(Reuters) – The U.S. House Committee on Natural Resources said it will work to identify red tape and other bureaucratic hurdles to speed up Puerto Rico’s recovery and rebuilding, as the island struggles to recover from the impact of Hurricane Maria.
Committee Chairman Rob Bishop said in a press call on Wednesday that the Federal Emergency Management Agency (FEMA) and other federal partners will also likely be engaged for years in helping Puerto Rico get back on its feet.
Bishop added that an emergency response will be executed through FEMA and local officials.
“An emergency funding package is taking place as we speak to support those efforts,” he said.
On Tuesday a White House official told Reuters the White House was preparing a $29 billion disaster aid request to be sent to Congress after hurricanes hit Puerto Rico, Texas and Florida.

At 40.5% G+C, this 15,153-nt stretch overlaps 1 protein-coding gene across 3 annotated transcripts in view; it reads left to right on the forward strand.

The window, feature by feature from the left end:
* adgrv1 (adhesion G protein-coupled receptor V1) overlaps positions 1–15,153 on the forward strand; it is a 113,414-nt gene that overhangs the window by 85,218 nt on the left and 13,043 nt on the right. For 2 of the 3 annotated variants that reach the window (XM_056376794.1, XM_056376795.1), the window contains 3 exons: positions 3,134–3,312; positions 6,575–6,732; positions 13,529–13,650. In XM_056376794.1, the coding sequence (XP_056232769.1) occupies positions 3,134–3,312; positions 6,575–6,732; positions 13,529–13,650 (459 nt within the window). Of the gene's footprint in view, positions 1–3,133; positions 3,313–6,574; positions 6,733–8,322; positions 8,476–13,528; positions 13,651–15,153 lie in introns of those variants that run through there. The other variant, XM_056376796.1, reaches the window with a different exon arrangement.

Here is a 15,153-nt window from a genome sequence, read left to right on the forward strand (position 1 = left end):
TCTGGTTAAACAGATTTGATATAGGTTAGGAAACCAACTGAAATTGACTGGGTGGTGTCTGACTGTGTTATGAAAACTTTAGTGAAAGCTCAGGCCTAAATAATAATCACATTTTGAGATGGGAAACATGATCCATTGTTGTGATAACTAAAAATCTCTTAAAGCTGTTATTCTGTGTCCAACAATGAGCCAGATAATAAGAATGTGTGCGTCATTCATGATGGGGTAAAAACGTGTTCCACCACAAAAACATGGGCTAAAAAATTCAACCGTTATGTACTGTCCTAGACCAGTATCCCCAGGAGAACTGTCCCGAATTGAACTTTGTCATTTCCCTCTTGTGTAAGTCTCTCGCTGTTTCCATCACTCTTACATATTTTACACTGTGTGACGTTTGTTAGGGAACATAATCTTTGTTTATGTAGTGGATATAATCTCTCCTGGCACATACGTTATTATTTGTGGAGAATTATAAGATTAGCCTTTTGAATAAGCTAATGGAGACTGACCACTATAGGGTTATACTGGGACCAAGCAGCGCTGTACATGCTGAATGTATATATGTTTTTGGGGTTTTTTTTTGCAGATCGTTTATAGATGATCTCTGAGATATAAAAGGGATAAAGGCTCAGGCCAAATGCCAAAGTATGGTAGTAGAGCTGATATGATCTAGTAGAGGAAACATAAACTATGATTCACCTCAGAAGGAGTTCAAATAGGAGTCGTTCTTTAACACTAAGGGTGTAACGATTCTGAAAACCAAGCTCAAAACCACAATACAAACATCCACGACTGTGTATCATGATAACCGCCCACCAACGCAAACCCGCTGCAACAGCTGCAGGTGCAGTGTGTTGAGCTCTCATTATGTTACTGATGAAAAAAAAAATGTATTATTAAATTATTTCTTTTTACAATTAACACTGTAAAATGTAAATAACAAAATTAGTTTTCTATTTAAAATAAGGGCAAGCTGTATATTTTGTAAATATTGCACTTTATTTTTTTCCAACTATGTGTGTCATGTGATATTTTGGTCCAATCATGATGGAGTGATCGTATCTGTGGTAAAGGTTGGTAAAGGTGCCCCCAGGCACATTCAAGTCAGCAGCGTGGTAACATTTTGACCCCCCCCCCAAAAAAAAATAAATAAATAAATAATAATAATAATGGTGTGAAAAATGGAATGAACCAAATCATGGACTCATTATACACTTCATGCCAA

The request was expected to come on Wednesday. It will combine nearly $13 billion in new relief for hurricane victims with $16 billion for the government-backed flood insurance program.
Bishop said under evaluation was also the question of whether to modify or give additional power to the oversight board tasked with overseeing Puerto Rico’s debt restructuring.
Puerto Rico and the U.S. Virgin Islands were battered by hurricanes Irma and Maria. Hurricane Maria knocked out power to Puerto Rico’s 3.4 million residents last month, devastating the island’s already dilapidated electric power infrastructure.
Puerto Rico, which declared bankruptcy earlier this year, is struggling with a $72 billion debt load. U.S. President Donald Trump suggested late on Tuesday that the island’s debt will have to be wiped out because of devastation caused by Hurricane Maria. White House Budget Director Mick Mulvaney backed away from those comments early on Wednesday.
On Wednesday afternoon, the House Committee on Natural Resources will hold a member forum to discuss the emergency response to hurricane damage in both Puerto Rico and the U.S. Virgin Islands.
Reporting by Stephanie Kelly, Megan Davies and Richard Cowan; writing by Stephanie Kelly; editing by Jonathan Oatis